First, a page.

Runner Progress

The runner side of the project has been running a lot slower than the UI, but I do feel I have made some interesting project.

I provisioned an “old” desktop I have to run the bench, it is running ubuntu 12.04.03 LTS (x64) this is in line with what most servers out there should be running.

I also had to spend an inordinate amount of time getting cpufreutisl to play nicely. I originally though I could disable all CPU scaling in the BIOS but it just does not play nice.

Instead I force the CPU into performance mode which give very even and consistent results. Multiple runs of the Discourse bench come back with results within 1ms on multiple runs.

I also added a -b option (best of) to the Discourse bench so we can repeat tests multiple times and pick the best.

I have got a very large number of ruby builds installed now and have decided to standardize on chruby.

Initially, I was using rbenv, but rbenv performs just way too much magic and rbenv rehash was taking forever.

Next week I will see if I can script a huge run of the Discourse bench across all the builds so we can graph it. However in the mean time I have a project for @andypike , @dmathieu and the UI team.

Recently, funny-falcon has come up with a pretty awesome optimisation that makes method caching in Ruby much faster. We are trying to gather information about how much it improves things. ko1 is open to merging it in once all the concerns are addressed. You can read about this here:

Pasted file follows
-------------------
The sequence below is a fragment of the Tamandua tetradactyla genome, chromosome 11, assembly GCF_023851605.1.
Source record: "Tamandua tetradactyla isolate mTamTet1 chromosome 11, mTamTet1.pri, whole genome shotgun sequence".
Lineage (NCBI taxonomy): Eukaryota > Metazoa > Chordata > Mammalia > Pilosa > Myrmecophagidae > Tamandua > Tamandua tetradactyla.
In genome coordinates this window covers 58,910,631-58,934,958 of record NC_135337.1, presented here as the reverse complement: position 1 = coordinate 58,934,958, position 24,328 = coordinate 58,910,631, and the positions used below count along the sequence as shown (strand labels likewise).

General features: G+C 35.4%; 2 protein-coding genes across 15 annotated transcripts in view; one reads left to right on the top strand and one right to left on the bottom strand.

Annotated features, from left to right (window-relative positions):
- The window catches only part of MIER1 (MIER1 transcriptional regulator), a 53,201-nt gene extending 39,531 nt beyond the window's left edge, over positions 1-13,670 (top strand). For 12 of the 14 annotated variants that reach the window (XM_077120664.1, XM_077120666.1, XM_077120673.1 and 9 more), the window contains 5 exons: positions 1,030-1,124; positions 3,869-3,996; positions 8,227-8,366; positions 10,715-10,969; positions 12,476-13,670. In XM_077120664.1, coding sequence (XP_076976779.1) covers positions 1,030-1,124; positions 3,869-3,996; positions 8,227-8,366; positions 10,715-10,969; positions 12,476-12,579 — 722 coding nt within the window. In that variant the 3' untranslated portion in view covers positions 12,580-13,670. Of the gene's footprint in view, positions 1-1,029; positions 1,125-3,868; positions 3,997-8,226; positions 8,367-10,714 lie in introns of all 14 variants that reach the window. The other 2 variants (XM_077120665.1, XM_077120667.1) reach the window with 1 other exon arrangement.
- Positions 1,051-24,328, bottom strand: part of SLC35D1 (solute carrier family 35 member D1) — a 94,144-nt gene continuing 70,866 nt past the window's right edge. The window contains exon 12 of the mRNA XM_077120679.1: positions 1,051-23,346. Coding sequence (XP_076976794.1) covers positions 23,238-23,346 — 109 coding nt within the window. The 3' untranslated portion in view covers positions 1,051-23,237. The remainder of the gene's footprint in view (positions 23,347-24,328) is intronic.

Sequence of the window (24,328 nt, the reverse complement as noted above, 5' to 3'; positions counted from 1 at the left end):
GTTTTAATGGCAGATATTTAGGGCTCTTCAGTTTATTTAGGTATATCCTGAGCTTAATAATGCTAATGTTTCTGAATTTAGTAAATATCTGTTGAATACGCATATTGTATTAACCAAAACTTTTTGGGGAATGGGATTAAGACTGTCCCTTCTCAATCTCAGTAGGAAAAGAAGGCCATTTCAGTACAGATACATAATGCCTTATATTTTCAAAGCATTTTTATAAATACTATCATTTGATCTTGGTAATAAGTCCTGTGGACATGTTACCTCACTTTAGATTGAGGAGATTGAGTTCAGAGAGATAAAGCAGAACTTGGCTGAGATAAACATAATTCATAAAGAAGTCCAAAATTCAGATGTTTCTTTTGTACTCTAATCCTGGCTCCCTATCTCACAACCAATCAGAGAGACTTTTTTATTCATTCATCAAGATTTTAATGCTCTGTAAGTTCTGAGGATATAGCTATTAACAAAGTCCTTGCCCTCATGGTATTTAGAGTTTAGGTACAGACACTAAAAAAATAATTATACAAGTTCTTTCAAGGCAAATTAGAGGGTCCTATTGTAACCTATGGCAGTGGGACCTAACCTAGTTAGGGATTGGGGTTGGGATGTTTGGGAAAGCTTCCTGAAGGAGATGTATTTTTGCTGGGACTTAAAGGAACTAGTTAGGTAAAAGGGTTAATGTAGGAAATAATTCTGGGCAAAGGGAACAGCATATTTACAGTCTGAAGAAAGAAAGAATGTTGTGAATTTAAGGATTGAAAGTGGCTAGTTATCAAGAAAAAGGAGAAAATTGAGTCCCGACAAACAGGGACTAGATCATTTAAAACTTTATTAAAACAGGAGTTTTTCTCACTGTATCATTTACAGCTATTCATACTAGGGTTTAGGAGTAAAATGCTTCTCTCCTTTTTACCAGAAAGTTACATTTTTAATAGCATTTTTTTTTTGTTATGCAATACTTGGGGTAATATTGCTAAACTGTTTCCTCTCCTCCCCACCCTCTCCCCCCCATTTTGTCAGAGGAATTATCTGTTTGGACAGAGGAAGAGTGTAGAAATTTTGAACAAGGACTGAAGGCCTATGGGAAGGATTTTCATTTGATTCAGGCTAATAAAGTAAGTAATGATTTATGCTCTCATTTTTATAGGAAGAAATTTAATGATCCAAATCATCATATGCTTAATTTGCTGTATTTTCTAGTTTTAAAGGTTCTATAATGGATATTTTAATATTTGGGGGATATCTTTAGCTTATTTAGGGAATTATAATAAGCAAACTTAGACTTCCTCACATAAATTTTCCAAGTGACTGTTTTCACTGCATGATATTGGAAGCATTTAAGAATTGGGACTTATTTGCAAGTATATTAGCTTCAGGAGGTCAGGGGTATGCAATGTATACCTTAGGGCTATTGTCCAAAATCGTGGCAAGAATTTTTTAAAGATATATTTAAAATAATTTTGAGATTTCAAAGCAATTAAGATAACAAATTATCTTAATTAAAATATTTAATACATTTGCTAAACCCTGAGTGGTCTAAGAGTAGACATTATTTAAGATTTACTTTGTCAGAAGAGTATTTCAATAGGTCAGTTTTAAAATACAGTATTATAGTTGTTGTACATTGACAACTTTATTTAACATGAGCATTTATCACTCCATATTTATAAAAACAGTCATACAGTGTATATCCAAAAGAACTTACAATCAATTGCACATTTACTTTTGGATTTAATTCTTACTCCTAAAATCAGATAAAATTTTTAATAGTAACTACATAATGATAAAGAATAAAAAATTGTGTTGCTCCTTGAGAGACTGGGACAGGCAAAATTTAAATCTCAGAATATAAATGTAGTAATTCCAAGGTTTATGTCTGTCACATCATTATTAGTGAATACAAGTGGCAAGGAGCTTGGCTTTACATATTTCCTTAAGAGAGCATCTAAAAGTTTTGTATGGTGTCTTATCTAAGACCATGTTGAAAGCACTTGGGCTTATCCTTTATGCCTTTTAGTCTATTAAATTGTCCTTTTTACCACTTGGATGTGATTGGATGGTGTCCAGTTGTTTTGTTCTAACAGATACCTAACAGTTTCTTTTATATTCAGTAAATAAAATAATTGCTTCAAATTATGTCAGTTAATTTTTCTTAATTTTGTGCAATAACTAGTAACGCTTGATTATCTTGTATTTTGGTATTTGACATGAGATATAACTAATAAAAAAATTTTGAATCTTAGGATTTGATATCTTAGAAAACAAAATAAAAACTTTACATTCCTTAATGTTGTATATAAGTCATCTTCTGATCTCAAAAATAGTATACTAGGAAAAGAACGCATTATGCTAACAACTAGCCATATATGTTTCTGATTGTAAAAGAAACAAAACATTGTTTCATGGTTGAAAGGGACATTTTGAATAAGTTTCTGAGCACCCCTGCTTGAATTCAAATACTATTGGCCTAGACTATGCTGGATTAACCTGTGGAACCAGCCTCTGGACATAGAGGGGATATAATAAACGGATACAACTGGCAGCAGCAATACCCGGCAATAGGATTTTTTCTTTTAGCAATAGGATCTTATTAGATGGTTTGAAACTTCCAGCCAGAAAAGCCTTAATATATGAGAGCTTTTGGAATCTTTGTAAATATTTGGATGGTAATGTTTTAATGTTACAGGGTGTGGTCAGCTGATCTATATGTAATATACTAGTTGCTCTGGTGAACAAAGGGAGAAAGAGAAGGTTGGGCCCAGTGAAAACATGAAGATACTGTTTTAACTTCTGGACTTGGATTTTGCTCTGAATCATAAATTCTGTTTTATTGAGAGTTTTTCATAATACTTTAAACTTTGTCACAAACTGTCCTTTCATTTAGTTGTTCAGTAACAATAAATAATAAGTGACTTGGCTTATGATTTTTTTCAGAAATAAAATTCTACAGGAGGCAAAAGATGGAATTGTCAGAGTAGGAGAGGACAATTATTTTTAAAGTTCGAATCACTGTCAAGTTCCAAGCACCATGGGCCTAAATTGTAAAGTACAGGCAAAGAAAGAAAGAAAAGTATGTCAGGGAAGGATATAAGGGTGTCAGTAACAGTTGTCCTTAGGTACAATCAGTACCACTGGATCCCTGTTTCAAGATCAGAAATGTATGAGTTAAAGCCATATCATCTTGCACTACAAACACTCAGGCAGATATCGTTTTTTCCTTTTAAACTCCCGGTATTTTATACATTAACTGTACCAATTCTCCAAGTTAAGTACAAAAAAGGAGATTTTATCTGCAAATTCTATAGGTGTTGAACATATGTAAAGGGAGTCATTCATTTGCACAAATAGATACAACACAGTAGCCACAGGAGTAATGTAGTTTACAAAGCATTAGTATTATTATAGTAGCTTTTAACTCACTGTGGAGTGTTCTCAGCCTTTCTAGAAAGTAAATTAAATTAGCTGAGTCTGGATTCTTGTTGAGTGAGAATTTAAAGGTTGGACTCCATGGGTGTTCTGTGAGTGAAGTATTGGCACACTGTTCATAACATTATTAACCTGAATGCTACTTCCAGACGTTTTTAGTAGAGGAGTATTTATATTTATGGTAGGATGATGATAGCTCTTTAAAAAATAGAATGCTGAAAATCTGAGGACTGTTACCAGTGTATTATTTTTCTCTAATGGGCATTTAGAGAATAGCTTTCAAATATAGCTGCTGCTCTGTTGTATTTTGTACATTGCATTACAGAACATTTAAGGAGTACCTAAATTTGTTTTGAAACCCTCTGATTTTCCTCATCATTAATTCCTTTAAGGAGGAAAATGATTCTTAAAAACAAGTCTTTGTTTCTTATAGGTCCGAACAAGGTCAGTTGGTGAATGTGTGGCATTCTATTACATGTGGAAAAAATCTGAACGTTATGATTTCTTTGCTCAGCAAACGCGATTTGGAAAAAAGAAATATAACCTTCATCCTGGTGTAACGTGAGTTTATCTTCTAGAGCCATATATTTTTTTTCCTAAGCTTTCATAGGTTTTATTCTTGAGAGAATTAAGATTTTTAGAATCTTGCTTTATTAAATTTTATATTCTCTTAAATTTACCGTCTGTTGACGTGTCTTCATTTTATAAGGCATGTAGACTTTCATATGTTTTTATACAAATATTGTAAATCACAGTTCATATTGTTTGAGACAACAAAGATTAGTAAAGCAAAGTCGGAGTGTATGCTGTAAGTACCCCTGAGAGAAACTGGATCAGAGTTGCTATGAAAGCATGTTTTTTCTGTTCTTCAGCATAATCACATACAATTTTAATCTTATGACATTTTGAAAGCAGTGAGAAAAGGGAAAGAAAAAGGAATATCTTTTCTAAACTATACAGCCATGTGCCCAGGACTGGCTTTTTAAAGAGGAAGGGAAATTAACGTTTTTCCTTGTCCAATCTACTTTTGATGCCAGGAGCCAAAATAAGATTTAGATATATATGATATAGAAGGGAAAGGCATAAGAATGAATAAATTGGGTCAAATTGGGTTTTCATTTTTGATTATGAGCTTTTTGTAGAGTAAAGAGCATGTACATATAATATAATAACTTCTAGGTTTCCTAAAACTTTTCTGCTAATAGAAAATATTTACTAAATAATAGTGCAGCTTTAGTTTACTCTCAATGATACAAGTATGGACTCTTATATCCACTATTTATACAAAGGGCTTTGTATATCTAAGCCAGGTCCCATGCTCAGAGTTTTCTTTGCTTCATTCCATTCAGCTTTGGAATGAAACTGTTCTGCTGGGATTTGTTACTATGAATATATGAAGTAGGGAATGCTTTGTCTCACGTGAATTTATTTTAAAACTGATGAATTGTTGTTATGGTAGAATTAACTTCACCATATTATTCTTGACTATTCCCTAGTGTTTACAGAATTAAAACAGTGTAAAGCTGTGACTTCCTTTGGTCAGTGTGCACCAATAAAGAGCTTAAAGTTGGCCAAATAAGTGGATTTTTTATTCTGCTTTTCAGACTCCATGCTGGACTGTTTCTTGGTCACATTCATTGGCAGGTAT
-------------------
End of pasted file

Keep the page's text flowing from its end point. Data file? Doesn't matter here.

I think it would completely awesome if we could highlight the differences between before and after in a pretty bar chart generated from the UI side. It would open up a completely new usage pattern for bench ui, and is incredibly useful. There are multiple perf patches pending, providing great comparisons of the behavior before and after is key to getting stuff accepted.

Here are there results of running

# runs the discourse bench 5 times, 300 reqs per page per tested
$ ruby script/bench.rb -b 5 -i 300


  50: 49
  75: 50
  90: 52
  99: 114
  50: 75
  75: 77
  90: 83
  99: 149
  50: 57
  75: 59
  90: 60
  99: 127
  50: 12
  75: 13
  90: 13
  99: 83
  50: 88
  75: 90
  90: 96
  99: 161
  50: 22
  75: 23
  90: 25
  99: 99
  load_rails: 3029
ruby-version: 2.1.0-p-1
rss_kb: 253160
architecture: amd64
operatingsystem: Ubuntu
kernelversion: 3.8.0
memorysize: 23.55 GB
physicalprocessorcount: 1
processor0: Intel(R) Core(TM) i7 CPU         960  @ 3.20GHz
virtual: physical


  50: 20
  75: 22
  90: 24
  99: 30
  50: 12
  75: 13
  90: 14
  99: 37
  50: 54
  75: 55
  90: 58
  99: 121
  50: 80
  75: 82
  90: 89
  99: 156
  50: 69
  75: 71
  90: 98
  99: 159
  50: 47
  75: 48
  90: 50
  99: 105
  load_rails: 2970
ruby-version: 2.1.0-p-1
rss_kb: 255392
architecture: amd64
operatingsystem: Ubuntu
kernelversion: 3.8.0
memorysize: 23.55 GB
physicalprocessorcount: 1
processor0: Intel(R) Core(TM) i7 CPU         960  @ 3.20GHz
virtual: physical

Is there any way we can get this graphed on the UI in a bar chart so we can attach to the ticket.